A San Francisco Board of Supervisors committee today approved legislation that will provide incentives to corner stores that sell healthier foods in the city.
The ordinance, authored by Supervisor Eric Mar, follows smaller-scale efforts recently that have targeted the city’s Bayview and Tenderloin neighborhoods, where many markets offered processed food, tobacco and alcohol options and lacked fresh produce and other healthy meals.
“We’re turning it citywide,” Mar said.
He said at today’s meeting of the board’s land use and economic development committee that the lack of healthy food “has really become a civil rights issue for many of our lower-income neighborhoods.”
The legislation will provide free assistance from finance and merchandizing consultants, priority consideration for grants and offers other perks from the city for businesses that agree to devote at least 35 percent of their selling area to produce, whole grains, lean protein and dairy and devotes less than 20 percent of the space to alcohol and tobacco products.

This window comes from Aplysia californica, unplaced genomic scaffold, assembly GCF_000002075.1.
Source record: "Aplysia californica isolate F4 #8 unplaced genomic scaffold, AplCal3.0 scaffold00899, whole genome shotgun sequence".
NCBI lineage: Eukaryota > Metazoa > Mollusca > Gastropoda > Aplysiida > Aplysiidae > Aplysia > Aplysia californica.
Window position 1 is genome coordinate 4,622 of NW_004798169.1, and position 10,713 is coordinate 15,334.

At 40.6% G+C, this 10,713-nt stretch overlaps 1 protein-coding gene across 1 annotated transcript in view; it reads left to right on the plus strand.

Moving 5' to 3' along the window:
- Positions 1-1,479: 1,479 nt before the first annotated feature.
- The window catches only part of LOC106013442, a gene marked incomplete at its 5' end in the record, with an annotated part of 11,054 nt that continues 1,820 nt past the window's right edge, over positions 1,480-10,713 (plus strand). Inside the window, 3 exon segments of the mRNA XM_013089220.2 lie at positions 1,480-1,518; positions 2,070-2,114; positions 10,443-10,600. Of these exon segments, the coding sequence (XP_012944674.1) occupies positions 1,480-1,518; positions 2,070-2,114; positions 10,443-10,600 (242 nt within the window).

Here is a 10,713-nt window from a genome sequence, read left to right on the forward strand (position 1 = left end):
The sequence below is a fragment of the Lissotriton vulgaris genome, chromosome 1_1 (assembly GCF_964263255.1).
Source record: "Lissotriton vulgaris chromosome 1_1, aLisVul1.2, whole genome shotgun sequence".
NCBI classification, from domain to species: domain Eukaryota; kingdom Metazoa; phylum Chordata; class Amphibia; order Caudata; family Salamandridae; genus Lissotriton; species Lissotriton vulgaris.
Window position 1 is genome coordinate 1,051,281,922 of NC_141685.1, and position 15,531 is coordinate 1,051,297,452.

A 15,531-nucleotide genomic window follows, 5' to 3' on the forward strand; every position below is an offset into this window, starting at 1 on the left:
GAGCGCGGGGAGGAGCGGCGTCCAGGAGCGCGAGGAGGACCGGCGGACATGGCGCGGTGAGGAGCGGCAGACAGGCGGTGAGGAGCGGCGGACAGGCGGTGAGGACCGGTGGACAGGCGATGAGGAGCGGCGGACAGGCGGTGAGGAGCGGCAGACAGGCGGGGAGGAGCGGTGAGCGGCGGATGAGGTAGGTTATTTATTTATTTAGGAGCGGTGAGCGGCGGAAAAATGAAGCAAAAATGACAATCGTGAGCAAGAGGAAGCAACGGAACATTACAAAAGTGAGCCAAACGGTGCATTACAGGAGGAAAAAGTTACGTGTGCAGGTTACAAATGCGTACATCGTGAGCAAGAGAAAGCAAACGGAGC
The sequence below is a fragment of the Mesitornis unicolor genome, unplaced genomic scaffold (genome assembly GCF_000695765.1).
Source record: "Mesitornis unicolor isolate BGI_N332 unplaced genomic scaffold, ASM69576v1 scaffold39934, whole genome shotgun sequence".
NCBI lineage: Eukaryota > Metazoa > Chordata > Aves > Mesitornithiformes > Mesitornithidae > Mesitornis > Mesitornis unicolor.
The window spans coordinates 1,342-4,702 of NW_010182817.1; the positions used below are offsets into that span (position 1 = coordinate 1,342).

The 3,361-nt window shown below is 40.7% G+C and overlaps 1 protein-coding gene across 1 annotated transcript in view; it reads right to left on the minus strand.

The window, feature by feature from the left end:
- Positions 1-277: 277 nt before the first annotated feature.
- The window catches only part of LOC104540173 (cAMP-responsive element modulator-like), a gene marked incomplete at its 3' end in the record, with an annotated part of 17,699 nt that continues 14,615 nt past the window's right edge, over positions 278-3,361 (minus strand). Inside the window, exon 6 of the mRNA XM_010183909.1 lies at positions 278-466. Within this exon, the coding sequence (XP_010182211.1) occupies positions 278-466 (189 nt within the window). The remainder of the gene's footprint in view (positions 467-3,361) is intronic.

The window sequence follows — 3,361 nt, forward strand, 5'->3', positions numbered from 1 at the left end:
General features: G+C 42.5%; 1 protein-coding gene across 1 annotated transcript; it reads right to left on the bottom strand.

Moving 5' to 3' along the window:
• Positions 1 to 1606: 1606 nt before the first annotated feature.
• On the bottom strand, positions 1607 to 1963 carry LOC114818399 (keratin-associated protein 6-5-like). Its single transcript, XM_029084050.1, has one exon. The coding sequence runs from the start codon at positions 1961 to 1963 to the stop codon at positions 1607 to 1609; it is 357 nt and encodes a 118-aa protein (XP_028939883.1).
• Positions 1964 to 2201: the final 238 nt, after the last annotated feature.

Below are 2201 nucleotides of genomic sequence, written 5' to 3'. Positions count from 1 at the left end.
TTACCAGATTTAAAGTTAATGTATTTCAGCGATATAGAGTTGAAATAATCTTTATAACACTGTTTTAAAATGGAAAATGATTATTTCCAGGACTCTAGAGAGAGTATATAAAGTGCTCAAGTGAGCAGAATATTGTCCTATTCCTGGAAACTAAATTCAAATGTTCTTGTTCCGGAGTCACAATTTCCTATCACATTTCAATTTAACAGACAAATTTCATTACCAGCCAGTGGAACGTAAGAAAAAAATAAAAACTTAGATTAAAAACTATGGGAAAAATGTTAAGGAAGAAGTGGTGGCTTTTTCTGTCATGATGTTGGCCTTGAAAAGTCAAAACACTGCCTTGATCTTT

The program will be overseen by the city’s Office of Economic Workforce Development in collaboration with the San Francisco Department of Public Health and local community groups.
Mar said the program is a “one-stop shop” to help businesses transform into ones that sell healthier food while staying competitive with other markets.
Supervisor Malia Cohen, a co-sponsor of the legislation, represents the Bayview District, which she said has been “notoriously known for being a food desert.”
However, efforts in recent years by the city and groups like Southeast Food Access are “redefining what a liquor store is looking like in the Bayview,” with healthier options more prominent in businesses that have agreed to overhaul their store layout.
Similar changes are also starting in the Tenderloin, where there are currently more than 70 corner stores but not a single full-service grocery store, according to Supervisor Jane Kim, who represents that neighborhood and is also co-sponsoring the legislation.
“All of us deserve to live in healthy neighborhoods,” Kim said.
The board committee unanimously recommended approval the ordinance, which will now go to the full board for consideration.
Dan McMenamin, Bay City News